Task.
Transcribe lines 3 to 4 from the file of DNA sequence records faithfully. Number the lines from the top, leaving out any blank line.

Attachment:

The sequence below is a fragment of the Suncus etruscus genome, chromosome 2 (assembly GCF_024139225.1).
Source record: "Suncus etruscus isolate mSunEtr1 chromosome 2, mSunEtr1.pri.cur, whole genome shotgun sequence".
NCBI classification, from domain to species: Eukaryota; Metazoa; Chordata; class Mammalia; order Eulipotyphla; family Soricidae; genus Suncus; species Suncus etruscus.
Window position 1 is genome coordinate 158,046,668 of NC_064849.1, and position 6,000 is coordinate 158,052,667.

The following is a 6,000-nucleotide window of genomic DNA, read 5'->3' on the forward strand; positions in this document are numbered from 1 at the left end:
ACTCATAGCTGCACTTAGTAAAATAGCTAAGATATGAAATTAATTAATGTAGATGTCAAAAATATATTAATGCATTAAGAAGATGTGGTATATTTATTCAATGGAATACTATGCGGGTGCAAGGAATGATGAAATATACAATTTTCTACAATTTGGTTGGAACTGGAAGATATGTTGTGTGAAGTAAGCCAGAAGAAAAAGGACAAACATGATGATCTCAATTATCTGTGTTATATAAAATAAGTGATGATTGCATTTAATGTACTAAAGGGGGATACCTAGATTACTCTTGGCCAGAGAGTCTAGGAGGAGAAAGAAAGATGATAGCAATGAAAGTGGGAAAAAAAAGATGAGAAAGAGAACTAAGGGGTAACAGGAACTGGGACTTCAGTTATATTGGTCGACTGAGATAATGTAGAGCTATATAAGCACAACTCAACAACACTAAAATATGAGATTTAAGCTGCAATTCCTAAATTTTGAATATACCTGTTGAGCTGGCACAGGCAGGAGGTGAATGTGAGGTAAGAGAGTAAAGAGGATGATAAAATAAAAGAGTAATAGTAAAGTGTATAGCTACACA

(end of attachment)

NCBI classification, from domain to species: Eukaryota; Metazoa; Chordata; class Mammalia; order Eulipotyphla; family Soricidae; genus Suncus; species Suncus etruscus.
Window position 1 is genome coordinate 158,046,668 of NC_064849.1, and position 6,000 is coordinate 158,052,667.